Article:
Saturday, November 02, 2013

Sunrise Over the Polynesian

Here's a somewhat dispiriting paradox for you: the Walt Disney World theme parks are at their most beautiful when nobody can see them.

This isn't really by design, mind you. Once the last guests roll out of the park at night and the various facilities power down and turn their work lights on, and bit by bit as third shift rolls in, the "show lights" which make places like Magic Kingdom and EPCOT so beautiful at night turn off. Trucks and cars replace pedestrians. Even the street lights turn off, and the theme parks become dark, even beautifully sinister places. Many third shift employees bring their own stereos, and a patchwork of FM radios and CDs replaces the familiar peppy background music. Electrical generators create pools of light for projects amid the stark darkness, and sidewalks are hosed down. The parks become dark and dripping places.

Pre-Dawn sky, 2005
Then, gradually, the sky turns midnight blue and this strange place begins to turn back into the place we know, and that's when it happens. The open Florida pre-dawn sky gives way to a beautiful, indirect yelllow sunlight, somewhat like the light Disneyland gets out West in the first part of their day, and pockets of humidity become a gentle ground fog that settles over bodies of water. If the parks ever open at 7 am or 8 am around Christmas, some of the very end of this may be observed. By 10:00 am the air gets hot and humid and the light turns that Florida white-hot and the day truly has begun.

Pre-Opening Sunlight
As a Cast Member I savored these hours before the madness truly descended. Seeing the parks so clean and so empty and so lovely was a reward that made up for the pathetic monetary compensation, and I could see it whenever I wanted. I wish I could get there so easily still, but the parks are not open to those who don't work there in those morning hours, meaning I mostly have my memories and a handful of photos to guide me.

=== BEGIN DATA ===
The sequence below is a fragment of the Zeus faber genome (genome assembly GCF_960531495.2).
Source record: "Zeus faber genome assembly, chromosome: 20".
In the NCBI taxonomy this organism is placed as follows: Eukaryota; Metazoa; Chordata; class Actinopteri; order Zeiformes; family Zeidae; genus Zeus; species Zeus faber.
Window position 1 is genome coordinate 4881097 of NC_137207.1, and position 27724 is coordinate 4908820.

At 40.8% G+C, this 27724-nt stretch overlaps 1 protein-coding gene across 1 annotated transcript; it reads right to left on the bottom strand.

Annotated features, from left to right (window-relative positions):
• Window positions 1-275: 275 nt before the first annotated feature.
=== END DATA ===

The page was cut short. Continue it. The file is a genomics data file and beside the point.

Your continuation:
But, you know, you can go to the resorts whenever you want, and late last month I did just that. The Polynesian Village hasn't changed much since 1980 but appears to be next up on the block for Disney Vacation Club expansion, the same fate which brought us a huge tower sitting beside the Contemporary. Although hopefully the Polynesian iteration will be less destructive to original design elements than others have been - they have, after all, nearly no space to work with - it felt imperative to capture something of the feel of this easterly portion of the resort on the eve of the start of construction. Working steadily for about 45 minutes, I was able to capture a mostly unbroken sunrise over the Old Polynesian.

This is the edited version. Compared to some of my other videos, I've done very little to this footage - no music to accompany it, no reshuffling of shots - I did abridge certain shots with fades, but allowing for the fact that this condenses an hour of material into six minutes, it's as close to a real-time sunrise as you can get without being there.

I like the unedited feel of it - the true look and sound of a remarkable place coming online. My overall goal in these videos is to capture that dimension that motion pictures are capable of but photos aren't always - that sense of place and time and, like the Lumiere shots of Parisian street scenes, I've found that the camera plunked down somewhere and allowed to simply record can capture pools of magic. Listen carefully here, and you can hear the Walt Disney World Railroad being brought on the tracks across the lagoon, deliveries being made at the Polynesian, and more.

It's not quite like going into Magic Kingdom on your off day to watch the sun rise over Cinderella Castle, but it's close.

And check out my YouTube page for more videos, including unedited single-shots and some shorter edited sequences.